I disagree with Jessica’s idea that art should never be removed from its country of origin. While her concern for the status of the artifacts is a very good one, and there is a very good point to thinking that there is a danger of losing the historical significance of a particular artifact as it travels, ultimately, sharing artifacts on a lending basis does more harm than good. Jessica brings up the matter of Alexander’s conquering army destroying artifacts in ancient Rome but doesn’t take into account the fact that the job of the conquering army is to destroy the conquered nation’s ties to its own culture and history to force them to adopt the conquering nation’s culture. This has little to do with a country displaying its own cultural artifacts and history to share with its own people in a museum, as unfortunate as it was.
Jessica’s idea also does not account for immigrants who live in countries other than their native ones; for many people, the cost of admission into a museum is far more affordable than the cost of a plane ticket to visit the country of their ancestry. Should a Mexican-American be cut off from their cultural and national history because they cannot afford to fly to Mexico to see the artifacts that belong to them just as much to Mexicans still living in Mexico? The Jewish History Museum in D.C. has exhibits of shoes taken from concentration camps, but it doesn’t mean that a Jewish American citizen feels any less meaning than a Polish Jew, if the shoes were taken from a Polish camp.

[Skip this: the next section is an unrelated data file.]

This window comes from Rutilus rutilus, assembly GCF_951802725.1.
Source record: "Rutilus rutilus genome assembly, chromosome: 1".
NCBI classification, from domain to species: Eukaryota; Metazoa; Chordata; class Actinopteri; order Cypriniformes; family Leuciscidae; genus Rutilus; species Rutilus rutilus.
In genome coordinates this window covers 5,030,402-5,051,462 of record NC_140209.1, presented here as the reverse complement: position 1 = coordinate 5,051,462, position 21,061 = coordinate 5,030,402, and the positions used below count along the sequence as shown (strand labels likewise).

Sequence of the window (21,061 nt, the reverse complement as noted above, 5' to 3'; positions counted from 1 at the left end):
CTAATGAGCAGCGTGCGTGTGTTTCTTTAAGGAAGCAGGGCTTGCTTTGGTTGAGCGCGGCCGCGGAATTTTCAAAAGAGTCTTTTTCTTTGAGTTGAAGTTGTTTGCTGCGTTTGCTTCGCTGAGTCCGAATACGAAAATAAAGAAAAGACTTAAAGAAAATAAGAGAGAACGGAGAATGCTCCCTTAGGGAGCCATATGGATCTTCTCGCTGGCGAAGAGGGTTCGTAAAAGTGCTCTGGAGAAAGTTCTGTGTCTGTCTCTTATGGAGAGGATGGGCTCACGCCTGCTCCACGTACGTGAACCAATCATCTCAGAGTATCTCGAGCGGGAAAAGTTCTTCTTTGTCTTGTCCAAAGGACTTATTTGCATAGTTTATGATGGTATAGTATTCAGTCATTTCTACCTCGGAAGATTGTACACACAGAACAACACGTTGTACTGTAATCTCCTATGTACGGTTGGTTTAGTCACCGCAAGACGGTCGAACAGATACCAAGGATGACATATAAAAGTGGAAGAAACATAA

Stealing art and artifacts as a conquering or invading culture is one thing, and is a violation of the personal rights of the people whose history is being stolen and appropriated, which Jessica and I agree on, but willingly sharing art is another thing entirely.